We ask people to make the objects and contemplate certain questions. People will be working, and talking amongst themselves. We hold a larger conversation about 45 minutes in to discuss the definition of community [asking] questions: How does art have the power to heal from trauma? [What are] methods to care for your community? Where do you feel safe?

I have done 20 workshops, and I maintain an archive of many of the ceramic projects. In it, I have 300 objects, and I was able to catalog them in an exhibit on a blue-painted floor. It feels like a memorial with all the objects. I want people to be overwhelmed by the number and mundanity [of the objects]. These are everyday objects that these civilians were holding. This is deeply inhumane and tragic. The objects [on exhibit were] made with love and by many non-artists. They convey a complexity in the loss, I hope.

Paulette: A couple of words that have come up continually while we have been talking are trauma and grief. How has your understanding of those words changed over the life of this project?

Cara: I now think of grief as something that is like a connective tissue that is containing all of us. A friend of mine coined the term “ambient grief.” She describes this feeling that we are all in quicksand or standing in water, and the grief is the water. It’s holding all of us, and I feel that to be true. Behind every joy, there is a knowledge of deep loss, fear, worry, trauma. So how do you hold up that joy and let it live? It’s so delicate. I think that the grief has become more complex. I accept now that grief is in all of us and is all the time. There is a collective trauma and individual trauma. This is a more complex nuanced realm than I first understood.

I feel a lot of trust between me and the co-hosts, collaborators, and participants. People have trusted me with their grief and trauma, sometimes personally and specifically. Entering this project, I did not know that I was going to be a holder of that. That has taken patience for me to learn how to do. It has been humbling. It grows more love. I fall in love with people who are willing to be vulnerable.


From the This Is Not A Gun exhibition

Paulette: In a project like this where you are engaging around a type of violence that happens not exclusively but predominantly to people of color, how do you navigate your own privilege as a white woman? How do you recognize that at a certain point you just can’t really understand what this type of violence feels like for people of color?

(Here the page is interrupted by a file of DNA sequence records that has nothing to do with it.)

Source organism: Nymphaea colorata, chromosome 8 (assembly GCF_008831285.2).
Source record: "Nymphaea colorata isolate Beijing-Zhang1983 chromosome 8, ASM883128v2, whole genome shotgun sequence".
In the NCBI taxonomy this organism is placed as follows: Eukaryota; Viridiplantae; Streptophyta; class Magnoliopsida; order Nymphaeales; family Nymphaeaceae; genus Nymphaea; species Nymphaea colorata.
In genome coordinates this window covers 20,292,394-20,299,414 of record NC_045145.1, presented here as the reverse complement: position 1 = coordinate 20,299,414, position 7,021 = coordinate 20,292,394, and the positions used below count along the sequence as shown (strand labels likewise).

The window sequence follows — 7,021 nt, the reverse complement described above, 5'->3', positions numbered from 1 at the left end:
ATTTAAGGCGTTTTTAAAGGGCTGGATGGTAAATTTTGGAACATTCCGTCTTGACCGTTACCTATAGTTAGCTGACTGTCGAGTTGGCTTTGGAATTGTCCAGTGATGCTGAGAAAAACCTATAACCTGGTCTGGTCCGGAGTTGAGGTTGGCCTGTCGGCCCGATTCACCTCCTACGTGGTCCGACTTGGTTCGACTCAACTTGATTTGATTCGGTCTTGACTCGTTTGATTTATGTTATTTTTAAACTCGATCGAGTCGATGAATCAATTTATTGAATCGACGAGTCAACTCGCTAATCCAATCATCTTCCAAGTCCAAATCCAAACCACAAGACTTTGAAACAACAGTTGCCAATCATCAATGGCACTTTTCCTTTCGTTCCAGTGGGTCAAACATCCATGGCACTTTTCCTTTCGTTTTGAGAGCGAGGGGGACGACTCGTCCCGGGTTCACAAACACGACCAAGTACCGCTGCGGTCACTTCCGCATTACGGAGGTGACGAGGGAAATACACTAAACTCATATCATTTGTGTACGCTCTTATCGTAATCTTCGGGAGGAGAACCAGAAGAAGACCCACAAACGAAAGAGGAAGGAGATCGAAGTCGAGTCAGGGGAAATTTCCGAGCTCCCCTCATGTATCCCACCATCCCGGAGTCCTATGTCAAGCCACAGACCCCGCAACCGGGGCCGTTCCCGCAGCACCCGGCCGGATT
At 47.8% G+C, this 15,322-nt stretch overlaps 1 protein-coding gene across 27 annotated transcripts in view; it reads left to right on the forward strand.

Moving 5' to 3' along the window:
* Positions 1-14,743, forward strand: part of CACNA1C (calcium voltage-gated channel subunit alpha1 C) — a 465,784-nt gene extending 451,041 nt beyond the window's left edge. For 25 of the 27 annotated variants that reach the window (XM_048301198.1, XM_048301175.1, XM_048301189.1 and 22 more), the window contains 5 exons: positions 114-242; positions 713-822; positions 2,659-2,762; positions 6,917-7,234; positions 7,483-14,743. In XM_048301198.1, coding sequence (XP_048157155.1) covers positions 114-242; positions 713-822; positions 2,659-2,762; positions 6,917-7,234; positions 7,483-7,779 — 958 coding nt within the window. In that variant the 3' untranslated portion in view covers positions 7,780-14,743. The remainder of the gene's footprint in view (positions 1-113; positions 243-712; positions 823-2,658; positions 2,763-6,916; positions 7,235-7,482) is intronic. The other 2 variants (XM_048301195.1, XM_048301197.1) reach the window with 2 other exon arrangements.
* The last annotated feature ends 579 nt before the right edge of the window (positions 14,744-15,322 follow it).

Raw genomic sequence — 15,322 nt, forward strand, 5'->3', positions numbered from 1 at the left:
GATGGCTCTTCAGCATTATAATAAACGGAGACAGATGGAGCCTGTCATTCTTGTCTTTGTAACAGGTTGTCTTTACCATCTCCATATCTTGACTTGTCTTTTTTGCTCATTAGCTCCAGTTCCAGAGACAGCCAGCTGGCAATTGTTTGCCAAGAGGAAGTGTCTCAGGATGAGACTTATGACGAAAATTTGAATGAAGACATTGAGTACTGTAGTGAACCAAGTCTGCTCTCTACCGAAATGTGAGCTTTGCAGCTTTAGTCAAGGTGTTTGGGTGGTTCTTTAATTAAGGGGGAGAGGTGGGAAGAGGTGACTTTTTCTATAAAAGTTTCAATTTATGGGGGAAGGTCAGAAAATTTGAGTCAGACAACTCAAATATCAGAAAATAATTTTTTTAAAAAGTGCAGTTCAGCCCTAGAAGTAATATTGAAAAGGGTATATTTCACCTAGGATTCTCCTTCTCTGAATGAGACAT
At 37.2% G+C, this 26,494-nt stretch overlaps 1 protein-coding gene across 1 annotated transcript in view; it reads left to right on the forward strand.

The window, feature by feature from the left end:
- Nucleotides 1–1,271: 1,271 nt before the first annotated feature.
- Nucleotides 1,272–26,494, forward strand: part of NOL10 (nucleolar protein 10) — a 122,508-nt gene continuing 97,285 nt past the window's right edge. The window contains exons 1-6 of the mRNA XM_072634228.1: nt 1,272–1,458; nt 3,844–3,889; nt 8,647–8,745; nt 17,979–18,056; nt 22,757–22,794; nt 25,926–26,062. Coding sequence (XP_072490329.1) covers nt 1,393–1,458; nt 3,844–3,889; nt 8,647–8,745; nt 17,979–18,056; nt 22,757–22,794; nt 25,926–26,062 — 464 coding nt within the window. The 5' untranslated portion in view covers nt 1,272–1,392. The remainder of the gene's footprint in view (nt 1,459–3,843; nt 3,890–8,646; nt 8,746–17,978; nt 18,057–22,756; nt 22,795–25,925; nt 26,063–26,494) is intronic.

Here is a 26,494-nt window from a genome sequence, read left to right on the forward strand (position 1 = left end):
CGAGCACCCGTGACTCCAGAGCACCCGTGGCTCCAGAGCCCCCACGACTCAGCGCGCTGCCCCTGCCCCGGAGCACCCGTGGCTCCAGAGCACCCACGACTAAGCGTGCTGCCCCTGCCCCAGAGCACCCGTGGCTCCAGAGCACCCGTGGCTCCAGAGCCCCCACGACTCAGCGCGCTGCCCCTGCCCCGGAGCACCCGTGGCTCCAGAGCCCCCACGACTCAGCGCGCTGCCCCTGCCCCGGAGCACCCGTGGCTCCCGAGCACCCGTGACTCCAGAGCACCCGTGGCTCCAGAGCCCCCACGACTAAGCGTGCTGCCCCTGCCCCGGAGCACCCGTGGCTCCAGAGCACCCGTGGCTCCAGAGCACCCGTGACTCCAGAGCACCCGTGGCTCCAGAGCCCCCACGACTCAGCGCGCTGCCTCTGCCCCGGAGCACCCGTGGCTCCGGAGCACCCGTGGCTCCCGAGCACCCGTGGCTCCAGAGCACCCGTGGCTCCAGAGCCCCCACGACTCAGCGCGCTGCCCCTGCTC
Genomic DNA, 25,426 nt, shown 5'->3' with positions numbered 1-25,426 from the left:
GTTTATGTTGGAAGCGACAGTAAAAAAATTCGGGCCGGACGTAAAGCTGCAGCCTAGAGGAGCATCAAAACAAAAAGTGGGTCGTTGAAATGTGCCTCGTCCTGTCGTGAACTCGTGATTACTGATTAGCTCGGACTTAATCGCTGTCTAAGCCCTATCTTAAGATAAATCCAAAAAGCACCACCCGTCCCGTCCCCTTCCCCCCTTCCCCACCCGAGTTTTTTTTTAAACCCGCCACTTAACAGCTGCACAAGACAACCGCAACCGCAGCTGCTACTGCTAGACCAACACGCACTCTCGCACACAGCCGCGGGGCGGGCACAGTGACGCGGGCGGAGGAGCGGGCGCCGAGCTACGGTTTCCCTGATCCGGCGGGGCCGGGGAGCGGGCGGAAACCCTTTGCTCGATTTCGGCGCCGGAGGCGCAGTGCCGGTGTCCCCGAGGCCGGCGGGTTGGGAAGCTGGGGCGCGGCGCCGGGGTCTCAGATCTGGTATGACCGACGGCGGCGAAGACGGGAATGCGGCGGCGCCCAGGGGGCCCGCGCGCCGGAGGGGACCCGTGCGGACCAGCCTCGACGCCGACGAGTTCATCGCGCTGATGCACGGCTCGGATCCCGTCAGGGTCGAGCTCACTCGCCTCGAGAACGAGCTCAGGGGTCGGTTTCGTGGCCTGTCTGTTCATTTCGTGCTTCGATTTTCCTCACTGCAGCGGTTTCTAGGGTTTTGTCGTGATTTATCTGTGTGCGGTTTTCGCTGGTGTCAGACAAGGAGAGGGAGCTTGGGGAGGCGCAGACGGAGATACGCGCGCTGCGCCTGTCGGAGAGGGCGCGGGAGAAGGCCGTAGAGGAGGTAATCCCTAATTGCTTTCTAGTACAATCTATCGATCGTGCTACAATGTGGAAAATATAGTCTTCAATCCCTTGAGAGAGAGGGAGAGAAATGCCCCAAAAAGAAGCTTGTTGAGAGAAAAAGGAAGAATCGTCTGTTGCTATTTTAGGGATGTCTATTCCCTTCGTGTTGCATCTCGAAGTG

Cara: I think therein is part of the answer; I had to understand what I could not understand. This is a complicated and a simple question. The simple response for me is I entered this through a very basic hurt. The word injustice is not enough. There is an inhumanity I cannot fathom, stomach, and understand. It’s a human response to what is happening [as] Black men are being targeted by police. The complicated thing is I am not a person of color. This is not my community. I try to be transparent and ask for a lot of help. I have four or five friends of color who I feel comfortable talking about race with and who will be direct with me. I asked them to help me navigate. I don’t want to not do this project because I’m white. There are plenty of conversations where I know this is not for me to speak about and so on. We, as white people, need to be in this conversation. That felt clear. There has to be a way to be in the conversation.

Moving forward, the project This Is Not A Gun is going to be a collaborative project with Angela Hennessy. I have known her for a decade. She is a woman of color and a survivor of gun violence. She comes to this project from a different angle than me, and her energy is used differently in the project than mine. Her voice is essential to the project. One last thing I will mention about This Is Not A Gun is that a long time ago, another collaborator [Lukaza Branfman-Verissimo], and I made a toolkit so that other communities can run these events, independent of us.

Paulette: My final question is what do you wish I had asked about this project or about your work?

Cara: I think the thing I’m thinking about now the most is how we are going to protect each other from this transition from isolation [because of the pandemic] and how are we going to make it new. So much happened after the killing of George Floyd. I think a lot is changing even if some people forgot. I’m thinking now about care. How can we care in this world? Do we have agency and choice? I have a lot of fear around that.

Paulette: I think there is something there about the idea of ritual. Our collective grieving tends to be expressed in things like a moment of silence, which is not embodied.

Cara: Right. It’s alone. I’m lucky I grew up in a religious spiritual practice that marks time through ritual. I didn’t realize how valuable this was for me. Every year, there are moments to grieve, repent, and celebrate. That has taught me a lot about how to move through and come out the other side. We have all gone through, to some extent, this pandemic together. Yet, we are adrift. We need to create this new world that is people suffering together and creating joy together.


You can explore This Is Not A Gun on the project’s site, and follow Levine’s work on Instagram.